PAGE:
A clever plan for Smart Data: where the UK is heading with Smart Data and what FinTech wants to see

7th September 2021 | Blogs

By Rolf Merchant, Head of Member Policy & Public Affairs at Innovate Finance


Data is a hugely valuable currency in the financial services world. In sufficient quantities and with the knowhow to analyse and interpret it, data provides a tremendous amount of knowledge for financial services companies. The old tenet “knowledge is power” could justifiably be updated to “data is power” for 21st century finance. 

What is Smart Data? 

Smart Data is the secure sharing of customer data with authorised third-party providers upon the customer’s request. 

These providers then use this data to provide innovative services for the consumer or business user, such as automatic switching or better account management. 

Data sharing could unlock a huge number of benefits for consumers and businesses alike. 

We might see the creation of an entire “data economy”, where consumers are more informed and empowered because of the data they can access, and where businesses can make use of shared data to create and improve products and services that target real needs and desires. This is why FinTech companies are so interested in the Smart Data initiative. 

Next steps for Smart Data

We were particularly interested to read the report in June from the UK government’s Smart Data working group, Next steps for Smart Data. It was encouraging to see a reaffirmation of the value of financial services-specific initiatives such as Open Banking and Open Finance. 

The report detailed a number of the brilliant uses of Open Banking by FinTech companies - including by some of our own members like Yapily, Yolt and Monzo - showing the power of shared data in action. 

It was even more promising to read practical proposals for cross-sector coordination. It’s worth referring to the Kalifa Review, which listed taking a “cross-sectoral approach” as the number one recommendation for Smart Data.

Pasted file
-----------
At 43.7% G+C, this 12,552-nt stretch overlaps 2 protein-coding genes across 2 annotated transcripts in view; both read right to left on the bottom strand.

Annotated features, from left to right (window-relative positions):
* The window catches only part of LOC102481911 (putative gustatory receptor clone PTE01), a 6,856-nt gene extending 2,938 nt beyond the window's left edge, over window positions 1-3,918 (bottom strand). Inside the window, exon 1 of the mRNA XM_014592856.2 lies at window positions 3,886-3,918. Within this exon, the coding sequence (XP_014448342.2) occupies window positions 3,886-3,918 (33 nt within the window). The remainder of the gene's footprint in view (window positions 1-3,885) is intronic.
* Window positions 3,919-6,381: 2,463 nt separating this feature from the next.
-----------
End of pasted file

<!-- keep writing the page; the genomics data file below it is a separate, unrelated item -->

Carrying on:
Innovate Finance agrees with the working group’s four key principles to inform the design of cross-sector coordination and collaboration, as detailed in the Next steps for Smart Data report. These four principles are:

  • Sectors working together – bringing together all bodies leading sectoral delivery of Smart Data with industry and government to enable coordination.
  • Develop the Smart Data ecosystem – sharing information and drawing on shared expertise to tackle common challenges and support cross-sector innovation.
  • Enable interoperability – to address barriers to competition and realise Smart Data benefits for consumers and businesses.
  • Inform the ongoing development of the Smart Data framework – ensuring the ecosystem remains responsive to changing user attitudes and technological developments will be important. Pooling research and findings to develop a cross-sector picture of adoption, attitudes and capabilities will provide an opportunity to identify and consider emerging opportunities and challenges.

What does FinTech want from a cross-sectoral approach?

The Kalifa Review listed specific concerns of the FinTech community relating to Smart Data, including smaller firms not having sufficient access to data to develop innovative products and to compete with established firms with large customer bases and data sets. There is a real need for any cross-sectoral approach to take into account the interests of FinTech startups and scaleups.